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Herbal Healing with Balsam of Tolu

Balsam of Tolu, sometimes referred to as tolu balsam, derives from the aromatic balsam tree. The name “Tolu” was taken from a tribe of people known as the Tolues that once lived in Columbia. These native people used the resin from the balsam tree mainly for healing purposes. The fragrance released from the balsam tree is similar to vanilla with a spicy hint of cinnamon.

Native Americans were known to turn the bark of the balsam into a powder which was used as a type of deodorant. Europeans soon caught word of the healing properties of tolu balsam and were using this new found treatment to help heal ringworm, wounds, and diaper rash. Topical salves that are manufactured today can be found with balsam of tolu as an ingredient. Some products you purchase may have balsam of tolu including fragrances, shampoos, soaps, lotions and feminine hygiene sprays.

The resin from the balsam tree has been used for centuries to treat a variety of ailments. Even today pharmaceutical companies use tolu balsam to flavor medications like cough syrups. Researchers have not released any information on whether balsam tolu can treat any medical conditions. However, it is commonly relied on as an herbal remedy for colds, headaches, and upset stomachs. The aroma produced from the tolu balsam is said to be comforting and has been recommended for relaxing or during meditations.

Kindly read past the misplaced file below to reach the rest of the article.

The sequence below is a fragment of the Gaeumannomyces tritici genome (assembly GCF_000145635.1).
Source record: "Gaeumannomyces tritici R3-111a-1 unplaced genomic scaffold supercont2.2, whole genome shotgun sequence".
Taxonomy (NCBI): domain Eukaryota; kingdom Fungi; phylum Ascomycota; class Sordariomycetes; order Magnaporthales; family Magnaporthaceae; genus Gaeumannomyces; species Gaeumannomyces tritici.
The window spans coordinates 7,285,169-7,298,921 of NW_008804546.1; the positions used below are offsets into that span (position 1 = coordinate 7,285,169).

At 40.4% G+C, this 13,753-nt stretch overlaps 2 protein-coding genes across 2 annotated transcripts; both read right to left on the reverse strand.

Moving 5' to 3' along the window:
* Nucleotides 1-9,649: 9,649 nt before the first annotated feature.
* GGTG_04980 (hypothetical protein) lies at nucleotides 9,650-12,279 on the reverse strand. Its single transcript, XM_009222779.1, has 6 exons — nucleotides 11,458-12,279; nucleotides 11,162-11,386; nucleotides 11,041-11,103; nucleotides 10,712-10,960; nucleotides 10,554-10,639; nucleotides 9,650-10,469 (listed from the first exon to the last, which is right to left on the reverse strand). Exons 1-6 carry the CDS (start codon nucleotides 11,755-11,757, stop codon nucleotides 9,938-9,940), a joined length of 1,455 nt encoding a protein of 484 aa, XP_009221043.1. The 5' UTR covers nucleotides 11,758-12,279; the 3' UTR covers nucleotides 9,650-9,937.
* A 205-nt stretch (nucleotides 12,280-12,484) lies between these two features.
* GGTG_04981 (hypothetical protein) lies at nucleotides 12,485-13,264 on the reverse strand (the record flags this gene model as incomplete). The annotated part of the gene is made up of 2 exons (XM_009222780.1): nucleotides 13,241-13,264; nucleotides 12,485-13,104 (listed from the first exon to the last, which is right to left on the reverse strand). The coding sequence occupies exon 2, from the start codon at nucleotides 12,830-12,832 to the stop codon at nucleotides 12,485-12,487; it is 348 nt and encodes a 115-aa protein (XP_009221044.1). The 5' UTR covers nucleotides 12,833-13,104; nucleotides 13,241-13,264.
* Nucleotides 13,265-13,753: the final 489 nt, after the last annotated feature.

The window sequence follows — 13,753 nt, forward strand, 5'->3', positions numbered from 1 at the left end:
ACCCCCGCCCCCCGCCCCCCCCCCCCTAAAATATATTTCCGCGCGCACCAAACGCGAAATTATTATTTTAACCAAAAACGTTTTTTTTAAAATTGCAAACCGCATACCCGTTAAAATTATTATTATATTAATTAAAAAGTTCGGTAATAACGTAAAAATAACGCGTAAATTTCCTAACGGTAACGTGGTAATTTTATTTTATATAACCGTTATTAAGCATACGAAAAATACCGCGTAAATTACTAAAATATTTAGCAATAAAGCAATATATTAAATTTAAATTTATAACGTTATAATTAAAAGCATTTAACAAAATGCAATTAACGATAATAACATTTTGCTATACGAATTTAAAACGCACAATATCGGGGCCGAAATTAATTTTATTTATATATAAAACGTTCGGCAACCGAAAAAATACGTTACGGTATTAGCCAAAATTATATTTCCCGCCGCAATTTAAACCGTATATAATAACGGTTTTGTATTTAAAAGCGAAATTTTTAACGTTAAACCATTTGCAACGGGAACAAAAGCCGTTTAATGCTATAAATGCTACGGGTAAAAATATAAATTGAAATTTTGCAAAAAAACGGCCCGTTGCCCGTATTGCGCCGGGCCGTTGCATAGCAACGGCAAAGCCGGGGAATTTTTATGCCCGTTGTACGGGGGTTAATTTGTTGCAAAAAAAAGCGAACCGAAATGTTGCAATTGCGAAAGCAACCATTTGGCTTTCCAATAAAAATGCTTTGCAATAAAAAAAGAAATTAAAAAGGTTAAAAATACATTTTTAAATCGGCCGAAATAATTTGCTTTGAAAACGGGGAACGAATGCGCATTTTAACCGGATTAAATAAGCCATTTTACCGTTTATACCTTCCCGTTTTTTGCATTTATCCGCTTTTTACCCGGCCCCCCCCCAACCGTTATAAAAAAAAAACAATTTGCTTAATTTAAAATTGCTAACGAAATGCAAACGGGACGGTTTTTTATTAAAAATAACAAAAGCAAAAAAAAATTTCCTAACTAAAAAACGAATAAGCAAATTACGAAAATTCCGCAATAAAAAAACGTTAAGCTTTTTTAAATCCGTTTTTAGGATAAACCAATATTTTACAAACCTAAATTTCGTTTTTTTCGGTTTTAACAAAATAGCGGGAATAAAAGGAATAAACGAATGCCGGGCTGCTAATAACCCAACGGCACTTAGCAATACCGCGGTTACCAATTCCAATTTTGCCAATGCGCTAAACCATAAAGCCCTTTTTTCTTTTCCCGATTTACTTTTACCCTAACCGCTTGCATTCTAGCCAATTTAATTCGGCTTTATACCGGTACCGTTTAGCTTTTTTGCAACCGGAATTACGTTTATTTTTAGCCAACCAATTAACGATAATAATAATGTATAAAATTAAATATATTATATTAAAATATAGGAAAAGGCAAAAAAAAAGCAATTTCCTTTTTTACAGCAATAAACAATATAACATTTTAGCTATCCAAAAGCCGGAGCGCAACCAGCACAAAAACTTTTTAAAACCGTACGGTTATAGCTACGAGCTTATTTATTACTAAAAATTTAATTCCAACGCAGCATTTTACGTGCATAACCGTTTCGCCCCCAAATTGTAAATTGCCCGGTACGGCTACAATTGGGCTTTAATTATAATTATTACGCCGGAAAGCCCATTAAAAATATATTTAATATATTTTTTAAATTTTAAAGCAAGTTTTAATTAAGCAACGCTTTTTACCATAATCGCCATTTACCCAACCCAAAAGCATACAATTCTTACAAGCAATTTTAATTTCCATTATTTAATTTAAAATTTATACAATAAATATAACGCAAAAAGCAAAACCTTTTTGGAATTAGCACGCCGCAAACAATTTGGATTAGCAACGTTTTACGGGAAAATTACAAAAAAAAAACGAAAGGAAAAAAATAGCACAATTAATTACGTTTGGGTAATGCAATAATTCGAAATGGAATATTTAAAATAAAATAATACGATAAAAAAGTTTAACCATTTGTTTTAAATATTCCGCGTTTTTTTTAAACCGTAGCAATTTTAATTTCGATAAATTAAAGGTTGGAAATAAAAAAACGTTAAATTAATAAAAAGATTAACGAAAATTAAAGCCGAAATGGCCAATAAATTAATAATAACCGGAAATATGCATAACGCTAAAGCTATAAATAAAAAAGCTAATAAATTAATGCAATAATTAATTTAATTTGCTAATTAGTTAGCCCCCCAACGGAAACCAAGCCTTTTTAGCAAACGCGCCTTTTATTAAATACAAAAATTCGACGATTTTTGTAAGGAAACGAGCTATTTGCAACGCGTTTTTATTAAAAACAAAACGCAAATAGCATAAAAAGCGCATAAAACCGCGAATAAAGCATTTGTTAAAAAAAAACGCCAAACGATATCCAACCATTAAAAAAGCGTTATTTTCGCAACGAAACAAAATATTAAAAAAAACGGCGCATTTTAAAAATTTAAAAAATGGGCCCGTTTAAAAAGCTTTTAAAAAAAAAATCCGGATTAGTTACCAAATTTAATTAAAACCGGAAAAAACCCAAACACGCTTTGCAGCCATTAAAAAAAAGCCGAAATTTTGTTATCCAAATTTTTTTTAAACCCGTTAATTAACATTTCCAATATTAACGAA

Herbal companies produce tolu balsam essential oil that many individuals use to treat certain skin conditions. Adding a small amount to a steamy bath may help treat conditions such as eczema, bedsores, scabies, rashes and even dry, cracked breast nipples. Undiluted essential oils from tolu balsam have reportedly caused allergic reactions to the skin in some individuals.

The essential oils found today are commonly collected from trees found in Venezuela and Columbia but at one time Peru was the main exporter of tolu balsam and was once called Balsam of Peru. The gummy resin is collected by tapping into the tree when they are approximately 20 years old and will produce just over six pounds of resin each year.

Tolu balsam is a sensitizing oil meaning that it has a higher chance of causing an allergic reaction in individuals than other essential oils. Those who are sensitive or have allergies to herbs and other aromatic plants may have an increased probability of an allergic reaction to tolu of balsam. If you experience a reaction to balsam of tolu, you should avoid using the product and any products that may contain the oils.

References:

http://www.cosmeticdatabase.com/ingredient.php?ingred06=700618&nothanks=1

http://www.netdoctor.co.uk/ate/asthmaandallergy/201173.html

http://www.healthmad.com/Nutrition/What-is-Balsam-of-Tolu.334949